Musk-rose: Lycidas

“The Musk-rose, and the well attir’d Woodbine” – John Milton, Lycidas. Ln. 146.

Rosa arvensis

Redoute, Pierre-Joseph. Rosa arvensis. 1817-1824.

On first finding the musk-rose among the funereal flowers of “Lycidas”, I was ready to object: How is it that the poet would imagine the musk-rose (an autumn flower) in bloom simultaneously with the spring and early summer primroses and pansies? Certainly, I thought, the great poet has succumbed to mere poetic convention. Turning to McHenry’s “A Milton herbal”, I found similar doubts about the poet’s botanical accuracy. While not mentioning the blooming season, McHenry wonders why Milton would think of the musk-rose as a wild plant, native to England. Rosa moschata, he notes, would only have been observed in gardens. Tended with care, the plant would have been unlikely to appear in even the semi-wild hedgerows of southern England. McHenry writes:

The allusion to Orpheus and the mention of the dale in [“Comus”, ln 495], as well Milton’s putting the musk rose and woodbine (honeysuckle, a wild vine) together in [“Lycidas”, ln 146], confirm that Milton thought of the musk rose as a wild plant. (McHenry, 96)

As it turns out, objections of this sort to “Lycidas” are unfair–at least most of the time. (I have a hard time following–or caring for–the critical debate about the poem’s place in pagan-Christian-pastoral cultural transitions. I do not know when Milton fails in that regard, or at least, I do not see it as others have.) In my case, Milton was not his wrong and not my right. The musk-rose in this poem might not have been what we know as the “musk-rose” today, nor even what the botanists knew as R. moschata in Milton’s century … but would that make Milton wrong? A common name is not wrong if it is common, but common to whom?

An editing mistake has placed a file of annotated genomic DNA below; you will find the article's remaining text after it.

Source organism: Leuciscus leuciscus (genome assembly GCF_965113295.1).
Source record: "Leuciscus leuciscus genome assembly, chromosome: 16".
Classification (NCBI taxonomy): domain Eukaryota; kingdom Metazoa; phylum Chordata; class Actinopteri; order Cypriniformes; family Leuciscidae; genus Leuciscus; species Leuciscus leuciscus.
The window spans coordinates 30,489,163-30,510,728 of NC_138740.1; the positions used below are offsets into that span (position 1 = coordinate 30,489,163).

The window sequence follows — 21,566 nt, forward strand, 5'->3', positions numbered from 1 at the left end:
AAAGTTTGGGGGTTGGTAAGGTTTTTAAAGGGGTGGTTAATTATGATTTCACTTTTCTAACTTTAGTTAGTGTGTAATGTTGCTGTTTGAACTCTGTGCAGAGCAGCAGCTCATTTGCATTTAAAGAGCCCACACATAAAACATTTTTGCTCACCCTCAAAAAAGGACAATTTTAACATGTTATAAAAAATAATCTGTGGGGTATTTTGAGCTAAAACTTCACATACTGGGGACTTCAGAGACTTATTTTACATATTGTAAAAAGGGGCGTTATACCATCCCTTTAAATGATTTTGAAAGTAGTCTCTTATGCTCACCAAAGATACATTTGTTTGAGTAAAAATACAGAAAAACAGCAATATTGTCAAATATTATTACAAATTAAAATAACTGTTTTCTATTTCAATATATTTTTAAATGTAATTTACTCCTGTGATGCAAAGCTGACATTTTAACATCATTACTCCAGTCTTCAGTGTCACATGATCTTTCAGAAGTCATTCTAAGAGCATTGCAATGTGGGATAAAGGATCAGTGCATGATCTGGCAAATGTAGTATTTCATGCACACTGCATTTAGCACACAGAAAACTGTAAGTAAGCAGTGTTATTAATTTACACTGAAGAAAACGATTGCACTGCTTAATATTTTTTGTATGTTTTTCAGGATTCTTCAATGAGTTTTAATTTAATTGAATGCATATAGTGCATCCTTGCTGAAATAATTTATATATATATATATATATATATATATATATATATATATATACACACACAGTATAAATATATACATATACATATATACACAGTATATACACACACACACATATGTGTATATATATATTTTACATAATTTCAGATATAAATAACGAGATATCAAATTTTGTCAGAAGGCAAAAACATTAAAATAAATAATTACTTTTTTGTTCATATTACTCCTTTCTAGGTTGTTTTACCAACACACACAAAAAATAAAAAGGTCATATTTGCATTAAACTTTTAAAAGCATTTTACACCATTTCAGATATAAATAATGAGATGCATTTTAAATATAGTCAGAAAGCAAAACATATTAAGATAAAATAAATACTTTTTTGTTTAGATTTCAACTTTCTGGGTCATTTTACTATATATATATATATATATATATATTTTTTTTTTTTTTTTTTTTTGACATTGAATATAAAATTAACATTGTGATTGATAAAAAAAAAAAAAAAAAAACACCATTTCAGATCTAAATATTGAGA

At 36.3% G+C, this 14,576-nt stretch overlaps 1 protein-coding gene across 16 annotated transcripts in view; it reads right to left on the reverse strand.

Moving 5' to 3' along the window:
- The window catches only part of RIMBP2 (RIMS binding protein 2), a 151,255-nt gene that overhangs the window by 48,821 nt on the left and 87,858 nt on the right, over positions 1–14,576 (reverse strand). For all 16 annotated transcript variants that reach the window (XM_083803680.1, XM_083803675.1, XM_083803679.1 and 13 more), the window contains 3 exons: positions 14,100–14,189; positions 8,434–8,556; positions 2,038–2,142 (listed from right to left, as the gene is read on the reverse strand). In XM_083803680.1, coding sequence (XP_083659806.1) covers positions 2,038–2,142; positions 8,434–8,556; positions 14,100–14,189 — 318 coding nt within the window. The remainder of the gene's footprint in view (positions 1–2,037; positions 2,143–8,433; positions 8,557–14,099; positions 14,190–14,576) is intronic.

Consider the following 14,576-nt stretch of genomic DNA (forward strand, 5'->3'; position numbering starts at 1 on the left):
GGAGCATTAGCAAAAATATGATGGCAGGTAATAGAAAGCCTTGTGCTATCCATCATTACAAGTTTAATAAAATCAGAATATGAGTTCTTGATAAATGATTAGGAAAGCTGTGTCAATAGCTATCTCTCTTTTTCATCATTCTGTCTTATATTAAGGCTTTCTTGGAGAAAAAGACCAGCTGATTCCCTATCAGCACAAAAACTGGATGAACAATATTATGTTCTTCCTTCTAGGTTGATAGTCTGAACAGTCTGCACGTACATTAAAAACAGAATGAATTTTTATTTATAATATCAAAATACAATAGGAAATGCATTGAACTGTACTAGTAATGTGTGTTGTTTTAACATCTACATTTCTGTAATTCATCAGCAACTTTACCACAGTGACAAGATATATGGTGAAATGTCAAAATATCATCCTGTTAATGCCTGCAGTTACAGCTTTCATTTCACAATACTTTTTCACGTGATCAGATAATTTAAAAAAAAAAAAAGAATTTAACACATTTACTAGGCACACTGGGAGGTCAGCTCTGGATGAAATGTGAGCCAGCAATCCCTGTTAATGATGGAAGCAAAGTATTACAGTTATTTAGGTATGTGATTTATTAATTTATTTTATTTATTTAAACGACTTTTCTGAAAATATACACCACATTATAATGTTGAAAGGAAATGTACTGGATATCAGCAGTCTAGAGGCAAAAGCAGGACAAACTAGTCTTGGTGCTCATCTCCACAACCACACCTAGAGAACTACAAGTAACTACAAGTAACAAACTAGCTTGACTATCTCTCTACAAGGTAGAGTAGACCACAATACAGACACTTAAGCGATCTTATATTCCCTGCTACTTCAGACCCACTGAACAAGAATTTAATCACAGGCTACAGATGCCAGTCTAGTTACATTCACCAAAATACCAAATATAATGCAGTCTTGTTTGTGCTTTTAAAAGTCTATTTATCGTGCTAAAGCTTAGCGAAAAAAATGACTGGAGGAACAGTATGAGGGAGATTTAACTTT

In this case, we are not reading about Milton’s roses, nor even about Milton’s neighbors’ roses. The musk-rose, like many of the flowers in the catalogue, was borrowed from another poet. Not, this time, from Spenser’s “April Eclogue” (Spenser includes a damask rose, but not a musk), nor from Perdita’s speech in The Winter’s Tale, but from Oberon’s instructions to Puck in A Midsummer Night’s Dream. Here Oberon describes the bower where Titania sleeps:

I know a bank where the wild thyme blows,
Where oxlips and the nodding violet grows,
Quite over-canopied with luscious woodbine,
With sweet musk-roses and with eglantine (Act II, Scene 1. Ln. 628-31)

These are Shakespeare’s musk-roses, not Milton’s. The question, then, is not “Did Milton think of these roses as wild?” nor is it “Did Milton choose the wrong rose for the season?”; but rather, it is: “What did Shakespeare have in mind when he included the musk-rose in Titania’s canopy?” The answer, of course, is: “Who will ever know the mind of Shakespeare? No one.” However, the rose-sleuth and garden writer Graham Stuart Thomas looks at the text, compares Shakespeare’s usage with that of his contemporaries, and identifies a likely species for the Elizabethan common-named “musk-rose”; not R. moschata, but Rosa arvensis (221). The “field rose”, or an “Ayrshire rose”, grows wildly (as does “woodbine”, usually called “honeysuckle” these days) and would easily make a suitable, musky, scraggly canopy for Titania; it also blooms throughout the summer. Thomas even argues that the rose bears a scent closer to the true “musk”–derived from the scent glands of a small, male Musk deer (224).

If Thomas is right (given his reputation, I think he has been and will be “right”), Shakespeare did not mis-imagine a garden rose for his scene in the forests of fairy-land … but what did Milton imagine? Perhaps Milton did not recall a sight (nor even an odor, as Sims suggests–the Musk-rose does have a sweet, funereal scent), but rather the echo of Shakespeare’s A Midsummer Night’s Dream. Although Milton probably saw R. arvensis in hedgerows, it may be the case that he knows the Musk-rose only by second hand. We all write from what we know and what do poets know, if not poetry.


McHenry, James Patrick. 1996. A Milton herbal. Milton Quarterly 30, no. 2: 45-110.
Sims, James H. 1971. Perdita’s “Flowers O’ Th’ Spring” and “Vernal Flowers” in Lycidas. Shakespeare Quarterly 22, no. 1 (Winter): 87-90.
Thomas, Graham Stuart. 1994. The Graham Stuart Thomas rose book. Sagapress, Inc./Timber Press, Inc.

[Note: This is the eighth post in a series. See also: The Flowers in Milton’s “Lycidas”, Primrose: Lycidas, Tufted Crow-toe: Lycidas, Pale Jasmine: Lycidas, White Pink: Lycidas, Not Your Freaking Pansy: Lycidas and The Glowing Violet: Lycidas.]


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